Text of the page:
Rindfleisch on Lowery, 'Lumbee Indians in the Jim Crow South: Race, Identity, and the Making of a Nation'
Malinda Maynor Lowery. Lumbee Indians in the Jim Crow South: Race, Identity, and the Making of a Nation. Chapel Hill: University of North Carolina Press, 2010. xxvi + 339 pp. $65.00 (cloth), ISBN 978-0-8078-3368-1; $21.95 (paper), ISBN 978-0-8078-7111-9.
Reviewed by Bryan Rindfleisch (University of Oklahoma) Published on H-NC (August, 2011) Commissioned by Judkin J. Browning
Factionalism, Colonialism, and Racial Identity: The Lumbee Indians in the Twentieth-Century
Malinda Maynor Lowery provides an insightful analysis of the bitterly contentious issue regarding the “Indianness” of the Lumbee Indians from North Carolina, a controversy that continues to reverberate today. Similar to historian Claudio Saunt’s Black, White, and Indian: The Unmaking of an American Family (2005), which traced the intrusion of Euro-American racial hierarchies and attitudes among the Creek Indians in the eighteenth and nineteenth centuries, Lowery examines how Western conceptions of race developed among the Lumbee to the detriment of these peoples. She proposes that these racial definitions of difference enshrined in the segregated South exacerbated crises of identity and fostered indigenous factionalism among these native peoples who intermarried and interacted with African American slaves and freedmen during the eighteenth and nineteenth centuries. Yet contrary to expectations of declension, Lowery asserts the Lumbee Indians negotiated these internal and external pressures by building “new layers of identity” that balanced indigenous political contestation, augmented a traditional “identity as a people connected by family and place,” and resisted white Americans’ imposition of colonial control and racial hierarchy (p. xv).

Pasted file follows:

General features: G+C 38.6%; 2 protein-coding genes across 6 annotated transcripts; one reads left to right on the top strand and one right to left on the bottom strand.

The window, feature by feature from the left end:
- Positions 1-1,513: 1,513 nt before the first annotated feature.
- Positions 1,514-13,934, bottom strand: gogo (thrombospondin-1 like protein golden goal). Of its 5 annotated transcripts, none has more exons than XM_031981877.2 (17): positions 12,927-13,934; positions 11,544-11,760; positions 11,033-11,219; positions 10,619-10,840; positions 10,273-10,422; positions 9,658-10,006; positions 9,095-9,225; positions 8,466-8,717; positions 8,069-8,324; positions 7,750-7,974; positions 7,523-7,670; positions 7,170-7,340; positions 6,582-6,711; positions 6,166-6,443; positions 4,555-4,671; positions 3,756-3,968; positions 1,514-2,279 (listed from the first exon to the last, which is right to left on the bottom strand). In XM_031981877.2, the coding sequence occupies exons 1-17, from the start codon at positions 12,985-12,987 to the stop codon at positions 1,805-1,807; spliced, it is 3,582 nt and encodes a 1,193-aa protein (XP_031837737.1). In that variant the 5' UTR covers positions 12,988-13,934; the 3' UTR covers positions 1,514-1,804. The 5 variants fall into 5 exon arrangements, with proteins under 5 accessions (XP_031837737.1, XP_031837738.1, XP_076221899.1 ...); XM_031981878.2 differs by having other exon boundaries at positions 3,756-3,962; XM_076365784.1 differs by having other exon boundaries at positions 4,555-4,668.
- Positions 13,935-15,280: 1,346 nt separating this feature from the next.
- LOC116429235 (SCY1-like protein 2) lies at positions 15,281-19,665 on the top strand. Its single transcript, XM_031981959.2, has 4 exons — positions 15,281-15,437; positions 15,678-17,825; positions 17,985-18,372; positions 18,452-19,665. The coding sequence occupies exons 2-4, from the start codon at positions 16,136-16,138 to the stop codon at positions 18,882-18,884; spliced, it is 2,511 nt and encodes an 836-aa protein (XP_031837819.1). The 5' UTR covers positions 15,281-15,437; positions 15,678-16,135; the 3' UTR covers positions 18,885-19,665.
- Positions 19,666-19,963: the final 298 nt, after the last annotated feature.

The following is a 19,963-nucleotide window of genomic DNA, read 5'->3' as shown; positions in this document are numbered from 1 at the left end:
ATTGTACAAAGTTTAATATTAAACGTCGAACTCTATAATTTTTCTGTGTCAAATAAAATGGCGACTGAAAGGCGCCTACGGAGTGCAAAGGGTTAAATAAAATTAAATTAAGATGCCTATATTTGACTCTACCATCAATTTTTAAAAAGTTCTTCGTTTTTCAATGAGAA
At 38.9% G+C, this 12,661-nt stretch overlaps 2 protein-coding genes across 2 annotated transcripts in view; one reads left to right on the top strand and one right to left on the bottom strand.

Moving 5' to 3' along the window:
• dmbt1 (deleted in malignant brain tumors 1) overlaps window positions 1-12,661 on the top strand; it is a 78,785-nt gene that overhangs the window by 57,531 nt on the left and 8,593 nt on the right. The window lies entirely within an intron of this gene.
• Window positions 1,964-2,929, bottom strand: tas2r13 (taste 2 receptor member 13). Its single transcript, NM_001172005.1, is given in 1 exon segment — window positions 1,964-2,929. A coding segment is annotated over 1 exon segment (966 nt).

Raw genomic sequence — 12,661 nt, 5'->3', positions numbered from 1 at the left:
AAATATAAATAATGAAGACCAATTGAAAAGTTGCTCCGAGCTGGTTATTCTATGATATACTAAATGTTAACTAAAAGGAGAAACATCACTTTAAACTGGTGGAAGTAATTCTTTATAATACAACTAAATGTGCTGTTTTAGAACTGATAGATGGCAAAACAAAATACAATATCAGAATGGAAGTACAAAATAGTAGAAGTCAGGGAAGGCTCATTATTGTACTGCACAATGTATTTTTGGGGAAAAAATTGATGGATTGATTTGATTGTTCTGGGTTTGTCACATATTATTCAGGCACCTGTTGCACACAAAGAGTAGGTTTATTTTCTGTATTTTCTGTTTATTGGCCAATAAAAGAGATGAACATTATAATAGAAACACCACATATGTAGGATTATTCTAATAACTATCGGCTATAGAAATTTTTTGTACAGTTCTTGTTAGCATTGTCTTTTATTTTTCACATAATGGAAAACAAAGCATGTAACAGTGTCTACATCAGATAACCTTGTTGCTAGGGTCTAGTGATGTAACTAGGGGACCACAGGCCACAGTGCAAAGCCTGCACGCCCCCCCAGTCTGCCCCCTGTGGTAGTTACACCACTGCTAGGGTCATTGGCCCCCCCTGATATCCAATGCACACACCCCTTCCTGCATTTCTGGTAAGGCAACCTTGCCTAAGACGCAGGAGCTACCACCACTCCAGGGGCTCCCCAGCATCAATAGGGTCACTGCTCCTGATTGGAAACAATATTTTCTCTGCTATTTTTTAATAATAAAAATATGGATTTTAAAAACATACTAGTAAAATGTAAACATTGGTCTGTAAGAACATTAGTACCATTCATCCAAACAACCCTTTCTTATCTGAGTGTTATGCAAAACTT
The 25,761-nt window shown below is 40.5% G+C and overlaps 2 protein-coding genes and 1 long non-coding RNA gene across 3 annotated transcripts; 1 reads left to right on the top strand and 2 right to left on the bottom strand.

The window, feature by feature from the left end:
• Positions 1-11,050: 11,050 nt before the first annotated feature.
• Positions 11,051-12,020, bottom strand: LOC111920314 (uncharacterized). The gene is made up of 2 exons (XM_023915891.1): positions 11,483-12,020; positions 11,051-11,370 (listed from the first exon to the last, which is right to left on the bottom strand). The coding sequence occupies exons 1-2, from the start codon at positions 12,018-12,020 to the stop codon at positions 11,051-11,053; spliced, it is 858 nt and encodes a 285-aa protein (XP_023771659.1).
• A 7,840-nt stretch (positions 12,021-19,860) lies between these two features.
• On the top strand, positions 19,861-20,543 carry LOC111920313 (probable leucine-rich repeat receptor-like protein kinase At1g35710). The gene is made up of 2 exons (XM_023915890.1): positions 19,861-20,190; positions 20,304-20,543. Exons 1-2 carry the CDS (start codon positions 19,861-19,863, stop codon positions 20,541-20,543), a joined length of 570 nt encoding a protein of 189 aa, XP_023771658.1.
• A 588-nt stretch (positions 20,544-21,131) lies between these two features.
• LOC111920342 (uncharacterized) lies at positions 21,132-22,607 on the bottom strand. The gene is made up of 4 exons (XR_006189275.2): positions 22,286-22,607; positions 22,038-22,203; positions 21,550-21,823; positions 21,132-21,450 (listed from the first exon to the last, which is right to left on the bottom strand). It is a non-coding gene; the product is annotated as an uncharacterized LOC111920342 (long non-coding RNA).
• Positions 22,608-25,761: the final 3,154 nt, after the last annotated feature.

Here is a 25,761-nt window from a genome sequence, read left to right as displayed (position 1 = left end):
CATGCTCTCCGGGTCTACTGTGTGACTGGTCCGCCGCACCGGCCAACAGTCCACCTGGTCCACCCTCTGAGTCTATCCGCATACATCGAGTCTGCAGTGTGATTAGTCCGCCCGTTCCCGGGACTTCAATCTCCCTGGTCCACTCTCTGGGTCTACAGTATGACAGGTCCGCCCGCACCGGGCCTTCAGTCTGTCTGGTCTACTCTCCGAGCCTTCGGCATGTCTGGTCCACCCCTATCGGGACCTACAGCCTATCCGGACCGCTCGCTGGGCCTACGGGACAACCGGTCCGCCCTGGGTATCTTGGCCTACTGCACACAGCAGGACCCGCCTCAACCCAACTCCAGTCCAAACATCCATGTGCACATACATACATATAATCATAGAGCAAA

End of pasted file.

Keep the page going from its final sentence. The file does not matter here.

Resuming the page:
To accomplish her objectives, Lowery first confesses to her readers that in researching and writing this book, she had to confront her own Lumbee heritage regardless of the potential and painful animosities that might surface, particularly when examining the political antagonisms among the Lumbee themselves. In doing so, Lowery utilizes “auto-ethnography,” or the analysis of how a colonial “culture and society have affected one’s experiences,” to elicit a “Lumbee way of seeing the world” that could then be inserted into “the more conventional narrative of political history” (p. xvi). As a consequence of this methodology and self-exploration, Lowery suggests that native political factionalism more closely resembled the “Lumbee’s articulation of their [many] identities” that intersected and conflicted throughout the twentieth century (p. xvi). In short, Lowery demonstrates that the Lumbee, far from fading out of the historical narrative like the pervasive “vanishing Indian” trope of that era, confronted and even challenged the colonialist hegemony of the United States by expressing their multifaceted identities and political autonomy that at times coincided (and necessitated partnership) with the Jim Crow racial system, yet at other times defied the racial expectations of white Americans who sought to subject indigenous peoples to the supposedly civilizing influences of American culture.
Beginning in the late nineteenth century, Lowery charts the initial efforts of the Lumbee, known in 1885 as the “Croatan Indians,” to gain “control over some of their own affairs” through access to the American educational system, which required accentuating their Indian-white ancestry while deemphasizing their Indian-black lineage (p. 21). As a deliberate strategy to avoid the stigmatization associated with “blackness” in the segregated South, the Lumbee Indians “adopt[ed] segregation to affirm [their] distinctiveness,” in essence seeking education and the prospects of socioeconomic opportunity, mobility, and political autonomy at the cost of conforming to a racial hierarchy that forever complicated the internal dynamics of the Lumbee peoples (p. 31). By pitting indigenous peoples of “mixed-ancestry” against those who collaborated with white southerners in segregation, the Lumbee “pulled apart more often than they pulled together on many issues,” primarily due to an enterprising leadership elite who enjoyed white Americans’ political and economic patronage (p. 60). Yet Lowery illustrates the advent of a middling class among the Lumbee Indians (the “Siouans”), who aspired to establish the town of Pembroke in hopes of “leading the Indian people in a direction toward greater autonomy and freedom from white control,” tested the collaborationist elites’ leadership, and contributed to the emerging political factionalism that defined Lumbee politics throughout the twentieth century (p. 75).